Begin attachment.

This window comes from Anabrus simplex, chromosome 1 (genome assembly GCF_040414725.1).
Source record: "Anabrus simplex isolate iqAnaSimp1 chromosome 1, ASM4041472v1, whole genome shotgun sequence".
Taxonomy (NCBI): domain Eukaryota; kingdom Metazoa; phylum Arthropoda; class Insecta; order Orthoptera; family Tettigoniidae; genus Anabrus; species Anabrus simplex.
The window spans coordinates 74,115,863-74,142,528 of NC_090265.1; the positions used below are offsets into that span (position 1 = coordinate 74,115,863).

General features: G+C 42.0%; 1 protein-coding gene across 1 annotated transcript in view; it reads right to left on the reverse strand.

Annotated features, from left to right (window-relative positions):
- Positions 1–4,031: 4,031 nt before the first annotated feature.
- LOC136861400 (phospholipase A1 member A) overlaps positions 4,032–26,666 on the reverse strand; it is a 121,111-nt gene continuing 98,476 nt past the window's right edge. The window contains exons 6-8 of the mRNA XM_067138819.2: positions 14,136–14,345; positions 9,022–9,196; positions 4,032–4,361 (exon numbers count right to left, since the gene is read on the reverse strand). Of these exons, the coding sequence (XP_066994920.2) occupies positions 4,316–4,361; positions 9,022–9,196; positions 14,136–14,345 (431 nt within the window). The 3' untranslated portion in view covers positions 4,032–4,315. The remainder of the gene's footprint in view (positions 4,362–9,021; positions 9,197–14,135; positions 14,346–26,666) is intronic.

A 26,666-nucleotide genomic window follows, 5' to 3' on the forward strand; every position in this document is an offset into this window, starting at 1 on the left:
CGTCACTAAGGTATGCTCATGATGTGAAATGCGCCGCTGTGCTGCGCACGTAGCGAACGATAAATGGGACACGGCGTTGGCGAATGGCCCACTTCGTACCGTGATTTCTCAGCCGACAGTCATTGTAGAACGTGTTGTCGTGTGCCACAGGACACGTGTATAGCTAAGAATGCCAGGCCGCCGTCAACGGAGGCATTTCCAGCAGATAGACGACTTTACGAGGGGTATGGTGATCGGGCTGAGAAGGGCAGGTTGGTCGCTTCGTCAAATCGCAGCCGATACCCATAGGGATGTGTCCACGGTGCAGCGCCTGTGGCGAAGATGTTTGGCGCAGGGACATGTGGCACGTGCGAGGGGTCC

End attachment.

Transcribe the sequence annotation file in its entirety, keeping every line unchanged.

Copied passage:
This window comes from Anabrus simplex, chromosome 1 (genome assembly GCF_040414725.1).
Source record: "Anabrus simplex isolate iqAnaSimp1 chromosome 1, ASM4041472v1, whole genome shotgun sequence".
Taxonomy (NCBI): domain Eukaryota; kingdom Metazoa; phylum Arthropoda; class Insecta; order Orthoptera; family Tettigoniidae; genus Anabrus; species Anabrus simplex.
The window spans coordinates 74,115,863-74,142,528 of NC_090265.1; the positions used below are offsets into that span (position 1 = coordinate 74,115,863).

General features: G+C 42.0%; 1 protein-coding gene across 1 annotated transcript in view; it reads right to left on the reverse strand.

Annotated features, from left to right (window-relative positions):
- Positions 1–4,031: 4,031 nt before the first annotated feature.
- LOC136861400 (phospholipase A1 member A) overlaps positions 4,032–26,666 on the reverse strand; it is a 121,111-nt gene continuing 98,476 nt past the window's right edge. The window contains exons 6-8 of the mRNA XM_067138819.2: positions 14,136–14,345; positions 9,022–9,196; positions 4,032–4,361 (exon numbers count right to left, since the gene is read on the reverse strand). Of these exons, the coding sequence (XP_066994920.2) occupies positions 4,316–4,361; positions 9,022–9,196; positions 14,136–14,345 (431 nt within the window). The 3' untranslated portion in view covers positions 4,032–4,315. The remainder of the gene's footprint in view (positions 4,362–9,021; positions 9,197–14,135; positions 14,346–26,666) is intronic.

A 26,666-nucleotide genomic window follows, 5' to 3' on the forward strand; every position in this document is an offset into this window, starting at 1 on the left:
CGTCACTAAGGTATGCTCATGATGTGAAATGCGCCGCTGTGCTGCGCACGTAGCGAACGATAAATGGGACACGGCGTTGGCGAATGGCCCACTTCGTACCGTGATTTCTCAGCCGACAGTCATTGTAGAACGTGTTGTCGTGTGCCACAGGACACGTGTATAGCTAAGAATGCCAGGCCGCCGTCAACGGAGGCATTTCCAGCAGATAGACGACTTTACGAGGGGTATGGTGATCGGGCTGAGAAGGGCAGGTTGGTCGCTTCGTCAAATCGCAGCCGATACCCATAGGGATGTGTCCACGGTGCAGCGCCTGTGGCGAAGATGTTTGGCGCAGGGACATGTGGCACGTGCGAGGGGTCC